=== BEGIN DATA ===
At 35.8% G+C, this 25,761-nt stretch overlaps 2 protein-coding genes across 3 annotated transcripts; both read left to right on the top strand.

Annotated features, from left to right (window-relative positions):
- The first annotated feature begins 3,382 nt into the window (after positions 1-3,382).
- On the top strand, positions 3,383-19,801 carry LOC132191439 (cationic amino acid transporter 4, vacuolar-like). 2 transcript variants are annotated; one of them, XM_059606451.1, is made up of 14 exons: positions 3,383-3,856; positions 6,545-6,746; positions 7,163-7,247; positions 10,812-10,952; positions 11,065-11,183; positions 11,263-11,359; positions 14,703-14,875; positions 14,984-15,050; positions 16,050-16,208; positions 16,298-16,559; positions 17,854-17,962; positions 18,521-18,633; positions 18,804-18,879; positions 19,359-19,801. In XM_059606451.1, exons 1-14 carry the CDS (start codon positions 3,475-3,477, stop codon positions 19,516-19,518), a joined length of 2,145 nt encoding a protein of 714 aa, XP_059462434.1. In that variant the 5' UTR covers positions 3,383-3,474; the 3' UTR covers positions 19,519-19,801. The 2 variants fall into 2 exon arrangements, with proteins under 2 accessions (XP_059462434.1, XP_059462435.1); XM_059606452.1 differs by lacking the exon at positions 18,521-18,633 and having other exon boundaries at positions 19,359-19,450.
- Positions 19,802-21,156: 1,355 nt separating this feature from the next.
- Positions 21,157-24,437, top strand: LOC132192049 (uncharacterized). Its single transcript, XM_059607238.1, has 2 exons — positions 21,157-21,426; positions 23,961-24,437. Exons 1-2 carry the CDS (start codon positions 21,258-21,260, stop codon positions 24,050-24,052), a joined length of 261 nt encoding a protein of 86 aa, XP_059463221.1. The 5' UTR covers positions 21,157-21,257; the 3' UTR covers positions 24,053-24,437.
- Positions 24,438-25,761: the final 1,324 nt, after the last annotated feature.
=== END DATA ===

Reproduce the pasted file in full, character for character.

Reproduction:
At 35.8% G+C, this 25,761-nt stretch overlaps 2 protein-coding genes across 3 annotated transcripts; both read left to right on the top strand.

Annotated features, from left to right (window-relative positions):
- The first annotated feature begins 3,382 nt into the window (after positions 1-3,382).
- On the top strand, positions 3,383-19,801 carry LOC132191439 (cationic amino acid transporter 4, vacuolar-like). 2 transcript variants are annotated; one of them, XM_059606451.1, is made up of 14 exons: positions 3,383-3,856; positions 6,545-6,746; positions 7,163-7,247; positions 10,812-10,952; positions 11,065-11,183; positions 11,263-11,359; positions 14,703-14,875; positions 14,984-15,050; positions 16,050-16,208; positions 16,298-16,559; positions 17,854-17,962; positions 18,521-18,633; positions 18,804-18,879; positions 19,359-19,801. In XM_059606451.1, exons 1-14 carry the CDS (start codon positions 3,475-3,477, stop codon positions 19,516-19,518), a joined length of 2,145 nt encoding a protein of 714 aa, XP_059462434.1. In that variant the 5' UTR covers positions 3,383-3,474; the 3' UTR covers positions 19,519-19,801. The 2 variants fall into 2 exon arrangements, with proteins under 2 accessions (XP_059462434.1, XP_059462435.1); XM_059606452.1 differs by lacking the exon at positions 18,521-18,633 and having other exon boundaries at positions 19,359-19,450.
- Positions 19,802-21,156: 1,355 nt separating this feature from the next.
- Positions 21,157-24,437, top strand: LOC132192049 (uncharacterized). Its single transcript, XM_059607238.1, has 2 exons — positions 21,157-21,426; positions 23,961-24,437. Exons 1-2 carry the CDS (start codon positions 21,258-21,260, stop codon positions 24,050-24,052), a joined length of 261 nt encoding a protein of 86 aa, XP_059463221.1. The 5' UTR covers positions 21,157-21,257; the 3' UTR covers positions 24,053-24,437.
- Positions 24,438-25,761: the final 1,324 nt, after the last annotated feature.